LA Times Hails Big Biz Push for Healthcare Mandates, Skates Around Selfish Motives

A May 7 article by Los Angeles Times reporter Jordan Rau tiptoed around selfish motivations that a big business coalition may have for pushing more government involvement in healthcare. Indeed, Rau presented the political manuever as a break from business reticence to "healthcare reform."

What's more, nowhere in his article did the Times reporter label the government mandate-heavy plan
a "liberal" policy nor did he seek experts to quantify the direct cost
to taxpayers nor the indirect cost to consumers (in increased prices
for goods and services).

"Abandoning the business lobby's traditional resistance to healthcare reform, a new coalition of 36 major companies plans to launch a political campaign today calling for medical insurance to be expanded to everyone along lines Gov. Arnold Schwarzenegger is proposing for California," Rau began his article, referring to a coalition led by Safeway grocery chain chairman Steve Burd.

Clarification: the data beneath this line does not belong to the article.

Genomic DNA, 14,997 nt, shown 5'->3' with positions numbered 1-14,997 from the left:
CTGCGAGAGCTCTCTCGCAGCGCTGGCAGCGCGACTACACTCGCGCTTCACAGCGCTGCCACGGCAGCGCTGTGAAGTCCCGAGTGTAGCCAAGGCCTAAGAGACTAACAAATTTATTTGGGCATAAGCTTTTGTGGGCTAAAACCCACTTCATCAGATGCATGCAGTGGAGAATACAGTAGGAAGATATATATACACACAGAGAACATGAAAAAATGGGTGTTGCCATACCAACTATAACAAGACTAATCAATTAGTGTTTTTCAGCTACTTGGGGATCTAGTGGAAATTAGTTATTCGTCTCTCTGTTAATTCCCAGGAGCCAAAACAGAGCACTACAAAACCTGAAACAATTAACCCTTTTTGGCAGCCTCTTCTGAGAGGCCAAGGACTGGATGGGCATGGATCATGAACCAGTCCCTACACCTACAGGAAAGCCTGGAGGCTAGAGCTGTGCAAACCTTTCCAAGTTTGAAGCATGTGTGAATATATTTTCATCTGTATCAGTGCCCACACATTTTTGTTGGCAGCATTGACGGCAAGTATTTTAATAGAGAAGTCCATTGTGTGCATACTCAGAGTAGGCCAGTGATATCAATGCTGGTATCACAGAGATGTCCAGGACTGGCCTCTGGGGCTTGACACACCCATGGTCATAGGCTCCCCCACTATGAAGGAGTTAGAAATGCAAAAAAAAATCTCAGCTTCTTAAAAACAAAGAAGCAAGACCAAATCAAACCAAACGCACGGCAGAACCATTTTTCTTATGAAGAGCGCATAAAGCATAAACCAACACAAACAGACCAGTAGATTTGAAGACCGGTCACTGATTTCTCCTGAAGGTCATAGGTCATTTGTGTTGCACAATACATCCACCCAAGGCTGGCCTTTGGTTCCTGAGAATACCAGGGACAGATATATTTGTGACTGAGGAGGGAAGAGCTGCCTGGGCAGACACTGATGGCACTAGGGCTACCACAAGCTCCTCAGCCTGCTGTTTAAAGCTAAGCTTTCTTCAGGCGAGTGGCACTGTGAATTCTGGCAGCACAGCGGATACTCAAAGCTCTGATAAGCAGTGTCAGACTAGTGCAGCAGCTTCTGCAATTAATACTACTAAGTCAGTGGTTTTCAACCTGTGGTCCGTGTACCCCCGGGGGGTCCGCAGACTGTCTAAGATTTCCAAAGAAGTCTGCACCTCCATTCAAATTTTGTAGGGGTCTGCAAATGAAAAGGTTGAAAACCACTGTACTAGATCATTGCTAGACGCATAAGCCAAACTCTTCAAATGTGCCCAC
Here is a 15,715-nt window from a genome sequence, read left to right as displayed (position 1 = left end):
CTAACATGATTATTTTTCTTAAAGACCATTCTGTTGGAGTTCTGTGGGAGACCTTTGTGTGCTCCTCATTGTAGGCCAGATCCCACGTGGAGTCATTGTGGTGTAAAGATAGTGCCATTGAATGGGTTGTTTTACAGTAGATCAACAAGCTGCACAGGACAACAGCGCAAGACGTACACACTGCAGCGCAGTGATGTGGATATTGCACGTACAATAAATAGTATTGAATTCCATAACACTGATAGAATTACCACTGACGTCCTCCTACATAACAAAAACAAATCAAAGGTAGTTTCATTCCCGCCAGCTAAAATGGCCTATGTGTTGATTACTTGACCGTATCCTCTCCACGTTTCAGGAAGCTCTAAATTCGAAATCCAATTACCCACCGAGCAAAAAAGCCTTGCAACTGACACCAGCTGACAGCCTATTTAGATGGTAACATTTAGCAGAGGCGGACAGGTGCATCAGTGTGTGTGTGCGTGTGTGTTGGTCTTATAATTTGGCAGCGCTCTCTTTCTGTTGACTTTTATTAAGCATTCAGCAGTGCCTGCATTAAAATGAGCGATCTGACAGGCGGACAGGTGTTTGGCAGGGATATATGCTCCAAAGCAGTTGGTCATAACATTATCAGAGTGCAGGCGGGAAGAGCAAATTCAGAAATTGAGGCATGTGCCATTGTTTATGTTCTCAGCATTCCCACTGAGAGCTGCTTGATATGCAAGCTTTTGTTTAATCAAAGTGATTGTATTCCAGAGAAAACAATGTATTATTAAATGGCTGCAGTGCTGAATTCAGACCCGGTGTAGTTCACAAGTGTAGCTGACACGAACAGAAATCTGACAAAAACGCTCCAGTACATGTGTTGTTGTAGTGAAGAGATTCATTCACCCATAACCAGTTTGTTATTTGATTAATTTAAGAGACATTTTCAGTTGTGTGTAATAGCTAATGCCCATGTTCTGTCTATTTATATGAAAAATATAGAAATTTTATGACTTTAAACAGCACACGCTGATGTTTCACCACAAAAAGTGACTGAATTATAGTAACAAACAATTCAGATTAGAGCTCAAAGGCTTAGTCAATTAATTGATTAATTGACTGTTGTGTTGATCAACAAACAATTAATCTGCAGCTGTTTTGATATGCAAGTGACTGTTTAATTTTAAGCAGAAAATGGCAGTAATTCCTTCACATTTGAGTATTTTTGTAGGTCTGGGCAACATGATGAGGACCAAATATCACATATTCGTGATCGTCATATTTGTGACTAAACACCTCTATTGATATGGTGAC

While Rau did note that the coalition is comprised of "insurers and drug firms that would benefit from mandated health insurance" as well "some of the nation's largest companies," it wasn't until the 21st paragraph (out of the 31-paragraph article) that he brought in small business advocate Scott Hauge who suggested that larger companies might be gaming the proposed regulations to harm smaller competitors.

"When you get Safeway going out saying it should be more, they're chopping our knees off," Hauge told the Los Angeles Times, complaining that Burd has criticized Gov. Schwarzenegger for planning to mandate only 4% of business payroll be earmarked for health care costs.

In response, Rau brought Burd back in for a rebuttal, wherein the grocery chain executive declared healthcare an "emergency" that needs to be addressed by government action. Rau failed to ask Burd if Safeway would have an upper hand in wading through fresh red tape as compared to smaller chain stores and independent grocers.

Economy Health Care Regulation California Los Angeles Times